WRC

Rally Sardinia: Subaru leg two summary

Coldest Sardinia yet turns up the heat on SWRT The Subaru World Rally Team entry of Chris Atkinson and Stephane Prevot concluded a nail-biting second day on the island of Sardinia in sixth position overall after the intense battle between the ...

Coldest Sardinia yet turns up the heat on SWRT

The Subaru World Rally Team entry of Chris Atkinson and Stephane Prevot concluded a nail-biting second day on the island of Sardinia in sixth position overall after the intense battle between the front-runners continued to rage. Meanwhile team mates Petter Solberg and Phil Mills climbed back up through the field to round out the top ten after losing time with a puncture during the second stage of the day.

With five cars competing for the final step on the podium, the pace was electric from the outset. Atkinson and Prevot fought to retain fifth for the opening stage of the day before rescinding the position during the morning's second and also the longest of the day, the infamous Monte Lerno. In the stage in which Atkinson notoriously performed the largest jump of his WRC career in 2005, the duo slid into the sixth position they held to the finish.

"Given the positions we held at the end of yesterday, today has been disappointing for us" said David Richards, Subaru World Rally Team Principal. "We had taken some steps forward yesterday, and Petter was an encouraging third, but we seemed to face a new challenge of getting heat into the tyres in the cold conditions we faced today. Both drivers did a very good job under difficult circumstances but it is clear that we haven't got everything working correctly in these temperatures."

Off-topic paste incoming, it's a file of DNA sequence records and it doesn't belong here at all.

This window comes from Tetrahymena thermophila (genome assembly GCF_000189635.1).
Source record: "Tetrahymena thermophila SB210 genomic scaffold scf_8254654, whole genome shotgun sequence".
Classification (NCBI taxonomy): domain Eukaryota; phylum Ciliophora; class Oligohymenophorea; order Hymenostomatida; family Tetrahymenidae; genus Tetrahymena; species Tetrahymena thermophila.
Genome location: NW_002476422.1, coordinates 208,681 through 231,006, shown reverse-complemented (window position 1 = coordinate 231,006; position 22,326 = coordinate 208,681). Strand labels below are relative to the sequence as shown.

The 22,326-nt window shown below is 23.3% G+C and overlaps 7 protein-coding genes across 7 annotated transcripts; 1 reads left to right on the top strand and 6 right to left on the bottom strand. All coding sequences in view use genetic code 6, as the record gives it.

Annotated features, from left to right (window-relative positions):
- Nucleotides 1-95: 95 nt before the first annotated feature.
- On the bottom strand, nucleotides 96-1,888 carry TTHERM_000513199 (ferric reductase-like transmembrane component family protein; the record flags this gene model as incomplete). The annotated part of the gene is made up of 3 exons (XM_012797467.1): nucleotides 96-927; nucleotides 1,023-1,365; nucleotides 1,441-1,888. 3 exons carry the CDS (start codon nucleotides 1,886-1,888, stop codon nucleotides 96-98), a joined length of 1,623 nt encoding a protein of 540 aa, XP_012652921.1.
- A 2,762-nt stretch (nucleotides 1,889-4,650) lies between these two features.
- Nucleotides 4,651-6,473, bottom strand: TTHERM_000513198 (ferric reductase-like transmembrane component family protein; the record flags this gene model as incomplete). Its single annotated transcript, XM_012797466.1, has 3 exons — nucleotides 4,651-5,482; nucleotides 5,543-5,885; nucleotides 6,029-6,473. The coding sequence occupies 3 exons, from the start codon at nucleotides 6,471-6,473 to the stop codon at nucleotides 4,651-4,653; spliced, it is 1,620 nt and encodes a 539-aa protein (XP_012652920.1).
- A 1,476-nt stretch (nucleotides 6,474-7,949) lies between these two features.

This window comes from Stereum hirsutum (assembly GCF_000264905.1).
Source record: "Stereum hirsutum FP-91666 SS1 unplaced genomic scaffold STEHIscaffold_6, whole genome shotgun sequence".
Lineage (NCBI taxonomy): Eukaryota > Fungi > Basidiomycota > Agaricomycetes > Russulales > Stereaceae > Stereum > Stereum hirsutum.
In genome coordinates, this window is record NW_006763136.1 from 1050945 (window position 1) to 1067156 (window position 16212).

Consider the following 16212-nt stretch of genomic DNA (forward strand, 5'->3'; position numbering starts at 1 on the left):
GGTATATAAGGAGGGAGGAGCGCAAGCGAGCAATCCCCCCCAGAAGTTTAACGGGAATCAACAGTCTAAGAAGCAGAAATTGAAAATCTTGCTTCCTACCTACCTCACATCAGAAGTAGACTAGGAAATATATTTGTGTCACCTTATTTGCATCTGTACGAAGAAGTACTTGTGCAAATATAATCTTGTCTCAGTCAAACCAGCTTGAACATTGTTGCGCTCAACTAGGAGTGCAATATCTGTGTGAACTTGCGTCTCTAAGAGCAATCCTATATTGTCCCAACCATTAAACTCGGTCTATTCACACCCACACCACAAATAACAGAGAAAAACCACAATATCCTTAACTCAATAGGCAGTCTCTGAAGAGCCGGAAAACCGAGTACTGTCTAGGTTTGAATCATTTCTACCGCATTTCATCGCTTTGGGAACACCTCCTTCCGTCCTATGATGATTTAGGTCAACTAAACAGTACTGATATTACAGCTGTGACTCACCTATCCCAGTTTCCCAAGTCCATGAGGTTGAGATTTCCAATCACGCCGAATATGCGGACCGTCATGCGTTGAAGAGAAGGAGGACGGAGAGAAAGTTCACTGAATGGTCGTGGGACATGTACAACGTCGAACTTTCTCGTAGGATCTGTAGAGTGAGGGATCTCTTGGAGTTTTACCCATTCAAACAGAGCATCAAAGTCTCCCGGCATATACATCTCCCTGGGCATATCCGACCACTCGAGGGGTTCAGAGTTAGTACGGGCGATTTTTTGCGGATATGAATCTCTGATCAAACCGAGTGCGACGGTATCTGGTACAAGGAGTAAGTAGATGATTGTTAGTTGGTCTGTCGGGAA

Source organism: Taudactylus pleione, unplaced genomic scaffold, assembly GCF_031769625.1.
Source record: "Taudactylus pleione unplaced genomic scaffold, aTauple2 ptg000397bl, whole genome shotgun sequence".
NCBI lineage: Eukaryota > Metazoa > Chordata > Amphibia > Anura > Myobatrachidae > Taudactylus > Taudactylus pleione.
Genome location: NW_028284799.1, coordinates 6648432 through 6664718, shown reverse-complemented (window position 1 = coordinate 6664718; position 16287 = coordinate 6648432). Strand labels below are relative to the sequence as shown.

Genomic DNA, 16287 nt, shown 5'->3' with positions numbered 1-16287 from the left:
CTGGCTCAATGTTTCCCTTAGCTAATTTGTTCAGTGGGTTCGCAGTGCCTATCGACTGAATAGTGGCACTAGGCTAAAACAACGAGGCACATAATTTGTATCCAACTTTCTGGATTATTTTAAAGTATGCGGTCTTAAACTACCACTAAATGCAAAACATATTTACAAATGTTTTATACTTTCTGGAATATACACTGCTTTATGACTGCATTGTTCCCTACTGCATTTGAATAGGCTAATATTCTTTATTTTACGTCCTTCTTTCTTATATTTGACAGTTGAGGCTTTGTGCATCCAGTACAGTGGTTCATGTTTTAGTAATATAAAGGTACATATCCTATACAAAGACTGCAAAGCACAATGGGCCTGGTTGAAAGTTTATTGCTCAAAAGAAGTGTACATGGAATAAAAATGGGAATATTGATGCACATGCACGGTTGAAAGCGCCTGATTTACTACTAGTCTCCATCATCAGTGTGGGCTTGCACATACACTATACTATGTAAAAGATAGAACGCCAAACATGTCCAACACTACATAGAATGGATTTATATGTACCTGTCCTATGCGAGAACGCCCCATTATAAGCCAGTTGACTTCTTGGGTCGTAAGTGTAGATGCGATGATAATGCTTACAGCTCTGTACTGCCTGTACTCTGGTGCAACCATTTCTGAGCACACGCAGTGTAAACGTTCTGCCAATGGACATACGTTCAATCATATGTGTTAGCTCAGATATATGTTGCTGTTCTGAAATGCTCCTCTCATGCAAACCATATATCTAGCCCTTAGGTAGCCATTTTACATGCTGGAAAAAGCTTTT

The fifth running of Rally Sardinia is the coldest edition of the event yet, an average of six degrees cooler than in previous years. The Impreza WRC2007 is remarkably light on its tyres; a virtue normally much sought after in the hotter rallies where tyre wear can be crippling.

In the slippery conditions seen on this event however it actually became difficult to generate sufficient heat in the hard compound Pirelli tyres to realise their full grip. The very nature of the island stages exacerbated the issue as Solberg and Atkinson could ill-afford to slide their Imprezas excessively through the narrow and rock-strewn routes.

"We've still been pushing hard today" said Chris Atkinson. "We knew the Fords would be quick so it's no surprise to be sixth. I felt I drove well today, and that is all I can do. I drove the best I could and pushed as hard as I could, and I made no mistakes and we didn't have any problems so that is good. We're still in a good position, but we just didn't have the pace to stay with the front guys."

Telling a similar story, National Norwegian day was not to bring the joy Solberg had hoped for. He and Mills lost five minutes in the first running of Monte Lerno with a puncture and the pair slid to fourteenth overall before mounting something of a comeback to put both SWRT entries inside the top ten.

"It's been a very, very hard day for us today" said Petter Solberg. "We tried but we just didn't have the pace today. We started with a good third position from yesterday, and we knew today would be tough, but even without stopping to change the wheel in stage eight, we just couldn't keep it."

The crew will make changes to the Impreza WRC2007s for tomorrow's restart to try and address the problem and enable Solberg and Atkinson to turn up the heat for the final day of competition.

Tomorrow's route

The final day of this fifth WRC event in Sardinia takes crews through four new stages to the south of the service park, which whilst a change from previous years use a combination of familiar roads. The event's finale is a 2.7 kilometre spectator stage that skirts the beach to the north of Olbia in the Costa Smeralda region. The five stages comprise a total competitive distance of just fewer than 80 kilometres.

-credit: swrt.com

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About this article
Series WRC
Drivers Petter Solberg , Stéphane Prévot , Chris Atkinson , David Richards